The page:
Whether or not external links actually affect SEO is a hotly debated topic in the industry. Unlike some SEO best practices, there isn’t a set number of outbound links you need to include in each piece of content to please Google. Your outbound link volume isn’t a direct ranking factor, and for that reason, some people say it doesn’t affect SEO. But that’s not true.
Outbound links affect SEO in more subtle ways. Linking to other authoritative websites can help Google and other search engines view your site as more authoritative. On the other side of the coin, using unnatural outbound linking practices can hurt your site’s performance and even lead to Google penalties. While using outbound links may not directly affect how your website or content ranks on search engines, it does influence other factors that do, such as credibility and authority. That’s why it’s important to follow linking best practices to stay on Google’s good side.
Here are some best practices you can follow when including outbound links in your content:
Outbound links only help your content when they’re highly relevant to the topic you’re discussing. For example, you wouldn’t want to link to an article about a new McDonald’s hamburger in an article about shades of lip gloss. Without a collaboration or joint venture, that connection wouldn’t make sense. By only adding relevant external links to your content, you’re increasing the readability and user experience of the piece. Relevant links make it easier for search engines to understand the context of your content and index it to appear for the right search terms and queries.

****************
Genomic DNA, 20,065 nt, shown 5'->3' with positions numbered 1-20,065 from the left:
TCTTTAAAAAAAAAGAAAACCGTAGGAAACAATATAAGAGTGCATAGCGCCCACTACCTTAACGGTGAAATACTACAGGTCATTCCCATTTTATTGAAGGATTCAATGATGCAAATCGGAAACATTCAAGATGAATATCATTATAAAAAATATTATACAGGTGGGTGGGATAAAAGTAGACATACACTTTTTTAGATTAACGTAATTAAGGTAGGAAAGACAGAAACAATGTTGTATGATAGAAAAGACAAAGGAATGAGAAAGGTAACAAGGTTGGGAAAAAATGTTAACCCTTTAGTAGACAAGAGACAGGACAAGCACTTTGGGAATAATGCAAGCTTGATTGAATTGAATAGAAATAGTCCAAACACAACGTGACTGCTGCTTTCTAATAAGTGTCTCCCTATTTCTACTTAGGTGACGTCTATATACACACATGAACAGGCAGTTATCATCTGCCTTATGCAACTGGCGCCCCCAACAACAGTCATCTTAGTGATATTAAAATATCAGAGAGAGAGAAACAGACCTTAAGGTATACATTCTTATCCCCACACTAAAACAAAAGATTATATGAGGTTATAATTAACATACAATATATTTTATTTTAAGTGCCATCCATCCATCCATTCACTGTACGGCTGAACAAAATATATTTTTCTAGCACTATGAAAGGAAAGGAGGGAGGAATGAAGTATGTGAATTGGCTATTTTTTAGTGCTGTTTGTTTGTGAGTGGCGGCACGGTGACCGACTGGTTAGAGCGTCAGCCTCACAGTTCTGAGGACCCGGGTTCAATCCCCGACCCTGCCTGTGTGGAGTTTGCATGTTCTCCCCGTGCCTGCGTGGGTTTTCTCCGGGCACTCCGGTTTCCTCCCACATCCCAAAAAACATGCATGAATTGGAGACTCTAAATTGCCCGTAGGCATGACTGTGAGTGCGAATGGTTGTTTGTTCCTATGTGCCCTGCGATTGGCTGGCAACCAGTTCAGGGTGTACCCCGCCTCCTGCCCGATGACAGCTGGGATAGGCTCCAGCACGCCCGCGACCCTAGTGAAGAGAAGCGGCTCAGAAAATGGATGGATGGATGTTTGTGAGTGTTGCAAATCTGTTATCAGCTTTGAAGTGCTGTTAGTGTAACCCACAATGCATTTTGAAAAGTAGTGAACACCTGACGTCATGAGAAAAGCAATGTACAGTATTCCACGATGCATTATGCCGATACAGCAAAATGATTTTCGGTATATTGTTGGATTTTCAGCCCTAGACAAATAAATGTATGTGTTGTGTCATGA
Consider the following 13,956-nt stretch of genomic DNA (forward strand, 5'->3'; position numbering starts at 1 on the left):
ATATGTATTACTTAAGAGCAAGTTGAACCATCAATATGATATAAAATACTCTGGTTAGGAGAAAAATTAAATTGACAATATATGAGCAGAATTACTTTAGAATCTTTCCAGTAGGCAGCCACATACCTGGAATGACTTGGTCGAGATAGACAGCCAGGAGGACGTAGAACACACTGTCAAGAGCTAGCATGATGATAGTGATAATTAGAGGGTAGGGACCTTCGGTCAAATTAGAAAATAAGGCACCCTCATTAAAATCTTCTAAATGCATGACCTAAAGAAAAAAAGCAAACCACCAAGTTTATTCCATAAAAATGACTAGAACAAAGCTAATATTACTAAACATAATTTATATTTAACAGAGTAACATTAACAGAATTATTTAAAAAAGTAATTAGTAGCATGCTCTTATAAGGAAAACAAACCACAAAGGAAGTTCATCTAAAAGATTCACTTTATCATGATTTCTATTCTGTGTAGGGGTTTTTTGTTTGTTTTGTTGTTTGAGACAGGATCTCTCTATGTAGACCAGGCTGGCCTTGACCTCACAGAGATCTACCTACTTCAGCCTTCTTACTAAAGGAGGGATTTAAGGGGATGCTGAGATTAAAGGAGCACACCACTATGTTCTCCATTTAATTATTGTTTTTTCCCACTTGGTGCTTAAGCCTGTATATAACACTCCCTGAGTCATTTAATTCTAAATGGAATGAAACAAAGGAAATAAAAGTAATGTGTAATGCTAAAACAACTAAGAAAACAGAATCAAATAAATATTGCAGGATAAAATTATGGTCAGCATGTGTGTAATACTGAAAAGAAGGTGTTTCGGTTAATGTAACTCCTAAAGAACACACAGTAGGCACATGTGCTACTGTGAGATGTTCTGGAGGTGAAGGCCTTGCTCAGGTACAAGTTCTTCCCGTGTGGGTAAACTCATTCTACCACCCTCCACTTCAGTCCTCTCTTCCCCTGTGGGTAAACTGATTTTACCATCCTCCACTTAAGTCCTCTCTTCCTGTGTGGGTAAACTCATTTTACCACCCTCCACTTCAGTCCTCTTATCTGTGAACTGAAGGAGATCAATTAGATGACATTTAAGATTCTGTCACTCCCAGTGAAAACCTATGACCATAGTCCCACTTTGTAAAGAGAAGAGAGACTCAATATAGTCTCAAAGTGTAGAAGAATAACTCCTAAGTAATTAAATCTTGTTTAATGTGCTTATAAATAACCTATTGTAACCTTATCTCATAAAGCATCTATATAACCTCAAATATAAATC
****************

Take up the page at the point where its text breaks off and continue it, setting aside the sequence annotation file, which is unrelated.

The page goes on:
Any external links that you add to your content should go to authoritative and reputable sites. Associating your website and content with others that are already in good standing with Google makes it easier for you to gain more domain authority, too. If you link to low-quality websites, that could hurt your reputation with search engines and your audience.
Always be clear about the anchor text you use for a hyperlink. It’s helpful to link over keywords that describe the information searchers and search engines can find on the other end of the link. Generic anchor text like “click here” or “read more” isn’t helpful for readers or search engines because it doesn’t give them context about what’s on the other side of the link. Misleading anchor text that doesn’t give people the true picture of what they’ll find when they leave your site can decrease trust from your audience, too.
It’s important to open outbound links in a new tab. If you’ve ever fallen into an information rabbit hole, you understand why. You don’t want your audience to leave your website completely to check out the information from an external partner. Otherwise, they may never come back to your site. Opening external links in new tabs allows your readers to browse the content on the other side of the link and then return to your original piece to keep reading or take the next step in their browsing journey.